Posted by Gabor Por in New books, Reviews | No Comments
Since Geert Kimpen‘s De Kabbalist (The Kabbalist) was published in 2007 in Dutc it has been translated to several languages including German and Spanish. According to the author's website it "will" be published in English in 2009 in South East Asia, but the publisher's website is too barebone to find it and I couldn't locate any other information about the English edition. So I accepted my mother's offer to get me a copy. I read it the first chance I had, which happened to be sitting on the tarmac of Heathrow airport in London for four hours.
The book is a fictionalized biography of Hayyim Vital, a 16th century kabbalist. He was the student of Isaac Luria another Kabbalist luminary. The book's major theme is Vital's struggle for independence, from stepping out of the shadow of his master. His ambition was to be known as the most famous re-founder of Kabbalah, but the book suggests, that he was destined to be known only as the disciple of Luria, who would be known throughout the ages. Vital's biggest, recurring decision in the book had to be made between the greatness he longed for via Kabbalah and the love he felt for his master's daughter. We follow several years of his tormented life, until the pressure of making this decision cease to exist for a number of reasons, I won't spoil.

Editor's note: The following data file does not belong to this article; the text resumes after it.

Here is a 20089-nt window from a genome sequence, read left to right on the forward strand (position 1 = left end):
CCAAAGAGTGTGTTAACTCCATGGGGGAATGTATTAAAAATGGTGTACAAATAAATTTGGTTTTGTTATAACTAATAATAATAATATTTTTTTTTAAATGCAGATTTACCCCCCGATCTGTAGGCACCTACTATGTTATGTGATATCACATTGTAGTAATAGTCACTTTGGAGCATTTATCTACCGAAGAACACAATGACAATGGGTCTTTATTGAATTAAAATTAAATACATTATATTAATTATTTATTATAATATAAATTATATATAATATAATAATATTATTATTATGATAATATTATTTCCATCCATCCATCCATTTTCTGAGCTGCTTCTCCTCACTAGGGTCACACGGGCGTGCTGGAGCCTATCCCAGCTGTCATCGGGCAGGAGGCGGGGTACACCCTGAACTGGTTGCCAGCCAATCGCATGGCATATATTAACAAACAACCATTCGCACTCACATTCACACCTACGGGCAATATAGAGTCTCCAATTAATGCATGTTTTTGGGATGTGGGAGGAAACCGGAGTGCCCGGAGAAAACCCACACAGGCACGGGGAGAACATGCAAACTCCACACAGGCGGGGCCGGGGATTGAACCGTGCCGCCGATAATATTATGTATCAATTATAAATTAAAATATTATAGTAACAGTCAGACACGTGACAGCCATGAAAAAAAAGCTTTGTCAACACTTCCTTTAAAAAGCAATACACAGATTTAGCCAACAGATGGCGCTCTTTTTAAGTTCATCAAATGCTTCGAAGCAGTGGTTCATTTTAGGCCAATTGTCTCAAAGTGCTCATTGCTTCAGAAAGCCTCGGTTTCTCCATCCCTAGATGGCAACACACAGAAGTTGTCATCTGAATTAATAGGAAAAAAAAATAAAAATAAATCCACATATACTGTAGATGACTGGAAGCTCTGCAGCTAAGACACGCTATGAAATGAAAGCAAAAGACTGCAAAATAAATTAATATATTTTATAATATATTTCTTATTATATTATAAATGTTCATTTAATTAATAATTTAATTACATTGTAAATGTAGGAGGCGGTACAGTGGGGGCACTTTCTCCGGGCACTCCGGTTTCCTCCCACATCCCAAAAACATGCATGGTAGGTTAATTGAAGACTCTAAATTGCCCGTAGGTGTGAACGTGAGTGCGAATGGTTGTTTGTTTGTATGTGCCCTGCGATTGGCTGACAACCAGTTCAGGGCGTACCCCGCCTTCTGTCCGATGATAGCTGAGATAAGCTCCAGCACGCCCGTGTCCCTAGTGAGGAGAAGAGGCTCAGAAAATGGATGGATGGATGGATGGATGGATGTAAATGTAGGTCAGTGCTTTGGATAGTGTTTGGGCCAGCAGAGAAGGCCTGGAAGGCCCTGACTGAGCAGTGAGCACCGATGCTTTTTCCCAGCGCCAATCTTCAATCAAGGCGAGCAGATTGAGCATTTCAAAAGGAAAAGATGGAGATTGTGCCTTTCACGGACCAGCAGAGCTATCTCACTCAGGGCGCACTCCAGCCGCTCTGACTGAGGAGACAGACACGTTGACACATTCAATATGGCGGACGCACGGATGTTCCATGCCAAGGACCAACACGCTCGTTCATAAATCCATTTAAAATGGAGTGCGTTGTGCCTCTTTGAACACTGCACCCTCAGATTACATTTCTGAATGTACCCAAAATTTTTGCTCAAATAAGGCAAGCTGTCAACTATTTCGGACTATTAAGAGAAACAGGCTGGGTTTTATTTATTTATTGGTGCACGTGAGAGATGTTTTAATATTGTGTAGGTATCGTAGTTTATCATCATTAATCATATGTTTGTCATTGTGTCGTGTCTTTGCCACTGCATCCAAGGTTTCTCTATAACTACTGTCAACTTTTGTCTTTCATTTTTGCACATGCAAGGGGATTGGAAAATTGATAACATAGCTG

It was a three to one mixed experience to read the book. The positive aspects were the story, the style, and lessons. I kept finding myself surprised about the twists of Vital's life. I thought there is nothing more that can happen to him, but in the next chapter something unexpected popped up and gave him a new direction. I also kept wondering how much of it was made up by the author, and how much is historical fact. Based on m limited factchecking a surprisingly large portion of the events seem to be real. The second aspect I enjoyed was the author's and the translator's style. I cannot judge the original, but I think Tamas Balogh did a great job with the translation. There were only a few places, where I felt that the flow of the language wasn't the smoothest or where an expression seemed awkward. However the whole of the book was very much an enjoyable biography. The last positive aspect I want to mention was the integration of the novel with Kabbalistic teachings and principles. There weren't too many of the latter to overwhelm the reader, but there were enough of them to teach them some of the basics. Just right proportions for me.